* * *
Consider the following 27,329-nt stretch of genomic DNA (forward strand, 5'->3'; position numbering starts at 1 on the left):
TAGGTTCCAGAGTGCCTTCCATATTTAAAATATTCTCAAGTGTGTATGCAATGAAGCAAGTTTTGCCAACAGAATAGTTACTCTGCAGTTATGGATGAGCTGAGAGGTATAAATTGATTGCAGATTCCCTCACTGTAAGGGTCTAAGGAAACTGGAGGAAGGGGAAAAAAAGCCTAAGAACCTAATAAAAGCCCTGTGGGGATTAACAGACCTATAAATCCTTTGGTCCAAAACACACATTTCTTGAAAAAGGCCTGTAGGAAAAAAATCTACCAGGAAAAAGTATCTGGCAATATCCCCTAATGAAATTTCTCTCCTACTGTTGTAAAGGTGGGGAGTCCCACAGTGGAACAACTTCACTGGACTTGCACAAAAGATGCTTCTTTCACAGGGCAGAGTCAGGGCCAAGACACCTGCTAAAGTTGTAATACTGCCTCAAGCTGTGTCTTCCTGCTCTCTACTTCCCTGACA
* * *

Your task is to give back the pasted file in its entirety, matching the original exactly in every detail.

Consider the following 27,329-nt stretch of genomic DNA (forward strand, 5'->3'; position numbering starts at 1 on the left):
TAGGTTCCAGAGTGCCTTCCATATTTAAAATATTCTCAAGTGTGTATGCAATGAAGCAAGTTTTGCCAACAGAATAGTTACTCTGCAGTTATGGATGAGCTGAGAGGTATAAATTGATTGCAGATTCCCTCACTGTAAGGGTCTAAGGAAACTGGAGGAAGGGGAAAAAAAGCCTAAGAACCTAATAAAAGCCCTGTGGGGATTAACAGACCTATAAATCCTTTGGTCCAAAACACACATTTCTTGAAAAAGGCCTGTAGGAAAAAAATCTACCAGGAAAAAGTATCTGGCAATATCCCCTAATGAAATTTCTCTCCTACTGTTGTAAAGGTGGGGAGTCCCACAGTGGAACAACTTCACTGGACTTGCACAAAAGATGCTTCTTTCACAGGGCAGAGTCAGGGCCAAGACACCTGCTAAAGTTGTAATACTGCCTCAAGCTGTGTCTTCCTGCTCTCTACTTCCCTGACA